The Pantone color of the year comes from the depths of the sea

Thursday, February 21 22.53 GMT

The Pantone color of the year comes from the depths of the sea

Almost like a tradition, year after year Pantone it names its color destined to be a trend during a new cycle.

16-1546 Living Coral was chosen to flood any type of design in this 2019 and it is already inspiring thousands of creatives in the world.

Examples of this are the images and objects that circulate in the worlds of design, fashion, illustration and decoration so far this year.

But, you may wonder what it is Pantone and why do you choose our colors? It is an American corporation that has saved every designer, printer, publisher and artist of being wrong when choosing the perfect tone.

This company creates guides, (sort of cardboard strips that include a sample of color, the name of the tone and the formula to obtain it) generating a kind of "language of color" that allows the colors to be the same internationally.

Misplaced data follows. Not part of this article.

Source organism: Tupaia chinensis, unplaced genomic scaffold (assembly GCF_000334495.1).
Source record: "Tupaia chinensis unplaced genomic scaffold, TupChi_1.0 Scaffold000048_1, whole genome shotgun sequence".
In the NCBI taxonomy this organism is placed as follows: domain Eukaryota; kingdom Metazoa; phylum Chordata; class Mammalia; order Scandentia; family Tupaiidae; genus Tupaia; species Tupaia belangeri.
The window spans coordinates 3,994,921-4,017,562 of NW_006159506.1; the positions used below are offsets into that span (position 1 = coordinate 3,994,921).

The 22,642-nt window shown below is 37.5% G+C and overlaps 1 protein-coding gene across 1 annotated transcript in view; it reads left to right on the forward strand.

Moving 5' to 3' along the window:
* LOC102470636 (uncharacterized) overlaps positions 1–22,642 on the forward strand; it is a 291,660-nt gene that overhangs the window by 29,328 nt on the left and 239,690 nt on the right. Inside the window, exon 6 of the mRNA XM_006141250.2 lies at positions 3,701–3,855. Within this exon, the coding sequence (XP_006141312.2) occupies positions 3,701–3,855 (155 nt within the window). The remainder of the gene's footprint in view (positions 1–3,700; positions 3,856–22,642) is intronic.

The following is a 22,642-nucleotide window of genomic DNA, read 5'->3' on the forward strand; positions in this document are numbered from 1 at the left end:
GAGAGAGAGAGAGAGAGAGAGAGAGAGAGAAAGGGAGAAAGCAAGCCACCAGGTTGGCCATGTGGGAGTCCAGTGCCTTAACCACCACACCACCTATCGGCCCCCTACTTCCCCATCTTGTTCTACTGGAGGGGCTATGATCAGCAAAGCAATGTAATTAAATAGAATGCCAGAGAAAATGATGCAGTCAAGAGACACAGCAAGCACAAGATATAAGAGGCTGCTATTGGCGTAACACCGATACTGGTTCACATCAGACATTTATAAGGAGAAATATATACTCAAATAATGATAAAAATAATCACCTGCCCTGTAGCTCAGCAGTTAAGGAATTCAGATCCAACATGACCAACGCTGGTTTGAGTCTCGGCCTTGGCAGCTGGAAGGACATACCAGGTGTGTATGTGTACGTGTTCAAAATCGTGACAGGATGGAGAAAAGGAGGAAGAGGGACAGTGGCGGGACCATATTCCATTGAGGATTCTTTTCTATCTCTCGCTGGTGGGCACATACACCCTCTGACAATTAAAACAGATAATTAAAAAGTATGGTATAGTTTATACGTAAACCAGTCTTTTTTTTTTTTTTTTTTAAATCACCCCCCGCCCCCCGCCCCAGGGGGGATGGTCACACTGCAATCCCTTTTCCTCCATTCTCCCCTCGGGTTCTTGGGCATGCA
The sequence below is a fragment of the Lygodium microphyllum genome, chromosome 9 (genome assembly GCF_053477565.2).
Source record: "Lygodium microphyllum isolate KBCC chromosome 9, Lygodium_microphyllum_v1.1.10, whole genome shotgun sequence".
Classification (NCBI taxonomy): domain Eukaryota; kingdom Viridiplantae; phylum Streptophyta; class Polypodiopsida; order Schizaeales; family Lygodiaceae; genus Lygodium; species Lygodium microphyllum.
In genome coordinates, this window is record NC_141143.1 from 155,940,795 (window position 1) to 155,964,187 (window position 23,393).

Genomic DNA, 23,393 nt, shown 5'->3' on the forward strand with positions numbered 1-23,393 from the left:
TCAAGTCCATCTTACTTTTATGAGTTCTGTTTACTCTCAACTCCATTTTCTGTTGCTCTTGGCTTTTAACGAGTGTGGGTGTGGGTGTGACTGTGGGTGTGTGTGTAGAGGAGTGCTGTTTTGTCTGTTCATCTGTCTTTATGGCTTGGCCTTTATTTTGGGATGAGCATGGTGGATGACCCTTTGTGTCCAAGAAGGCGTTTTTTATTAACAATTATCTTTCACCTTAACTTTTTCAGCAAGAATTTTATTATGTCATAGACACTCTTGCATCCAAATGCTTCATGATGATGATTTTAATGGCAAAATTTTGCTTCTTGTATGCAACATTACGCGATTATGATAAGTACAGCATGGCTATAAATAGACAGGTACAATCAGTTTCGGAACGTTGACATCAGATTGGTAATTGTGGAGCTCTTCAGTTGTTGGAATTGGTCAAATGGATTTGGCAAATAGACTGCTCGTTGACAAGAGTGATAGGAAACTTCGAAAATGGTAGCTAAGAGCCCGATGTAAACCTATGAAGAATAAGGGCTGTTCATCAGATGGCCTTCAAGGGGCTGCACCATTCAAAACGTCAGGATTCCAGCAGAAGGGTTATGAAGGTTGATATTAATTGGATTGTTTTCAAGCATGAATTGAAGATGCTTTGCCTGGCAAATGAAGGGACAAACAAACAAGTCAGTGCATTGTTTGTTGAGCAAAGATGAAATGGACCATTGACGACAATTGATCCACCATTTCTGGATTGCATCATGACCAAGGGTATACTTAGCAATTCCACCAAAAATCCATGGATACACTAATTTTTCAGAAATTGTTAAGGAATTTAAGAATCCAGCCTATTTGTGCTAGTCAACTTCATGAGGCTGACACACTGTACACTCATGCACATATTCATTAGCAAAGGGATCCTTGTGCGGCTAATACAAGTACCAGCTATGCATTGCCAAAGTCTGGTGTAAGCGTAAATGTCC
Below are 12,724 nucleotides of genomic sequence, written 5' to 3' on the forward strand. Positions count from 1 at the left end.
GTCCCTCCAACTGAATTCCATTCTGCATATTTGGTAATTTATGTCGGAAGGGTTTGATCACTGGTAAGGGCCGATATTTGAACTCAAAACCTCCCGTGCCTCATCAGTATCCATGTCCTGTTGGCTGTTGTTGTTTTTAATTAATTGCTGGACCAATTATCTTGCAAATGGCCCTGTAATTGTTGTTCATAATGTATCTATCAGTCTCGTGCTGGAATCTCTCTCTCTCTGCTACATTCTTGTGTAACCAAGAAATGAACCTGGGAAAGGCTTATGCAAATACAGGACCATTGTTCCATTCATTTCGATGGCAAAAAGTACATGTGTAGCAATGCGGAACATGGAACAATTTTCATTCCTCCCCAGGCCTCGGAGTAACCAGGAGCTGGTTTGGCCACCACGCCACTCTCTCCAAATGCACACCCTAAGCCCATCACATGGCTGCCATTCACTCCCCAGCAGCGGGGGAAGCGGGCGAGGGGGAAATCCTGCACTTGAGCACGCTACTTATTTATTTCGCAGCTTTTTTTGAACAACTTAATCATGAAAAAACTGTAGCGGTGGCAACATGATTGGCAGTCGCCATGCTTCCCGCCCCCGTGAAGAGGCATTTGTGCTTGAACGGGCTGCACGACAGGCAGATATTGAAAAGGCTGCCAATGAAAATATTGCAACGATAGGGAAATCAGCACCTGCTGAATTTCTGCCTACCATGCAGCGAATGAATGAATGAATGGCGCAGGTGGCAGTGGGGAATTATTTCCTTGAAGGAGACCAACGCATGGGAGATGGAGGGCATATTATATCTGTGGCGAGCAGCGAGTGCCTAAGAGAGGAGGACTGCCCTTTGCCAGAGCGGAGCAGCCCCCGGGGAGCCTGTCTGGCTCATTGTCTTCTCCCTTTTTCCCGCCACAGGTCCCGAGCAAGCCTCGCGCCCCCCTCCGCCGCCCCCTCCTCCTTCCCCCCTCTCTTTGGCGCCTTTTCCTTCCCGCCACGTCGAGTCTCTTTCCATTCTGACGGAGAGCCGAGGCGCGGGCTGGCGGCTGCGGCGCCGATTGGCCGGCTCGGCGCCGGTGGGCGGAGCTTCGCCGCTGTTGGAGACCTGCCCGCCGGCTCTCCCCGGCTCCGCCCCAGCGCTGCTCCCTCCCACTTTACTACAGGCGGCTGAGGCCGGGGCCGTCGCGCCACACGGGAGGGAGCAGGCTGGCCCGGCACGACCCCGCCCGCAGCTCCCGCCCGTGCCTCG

How is the color of the year chosen?

It is not an easy task. Initially, all the trends generated in the different seasons of the previous year should be known, based on the work of the leaders in different creative areas.

After, it is analyzed psychology and a proposal is global design strategy that contemplates all the aforementioned and can summarize "the moment" in which the world imagination is.

From the sea to design

According to the process that we describe, Living coral it radiates authenticity and strength, it also promotes learning, play and invites us to carry out pleasant activities.

Unlike its predecessor, the ultra violet 18-3838, which predicted intense and unpredictable times, this color transmits warmth, joy and optimism... It offers us a refuge, just as coral reefs do when protecting marine life.

"Living Coral is a tone that affirms life through a dual role of energy and encouragement, that reinforces the collective experience that colors bring and that reflects what is happening in our global culture at a given time." Laurie Pressman, Pantone.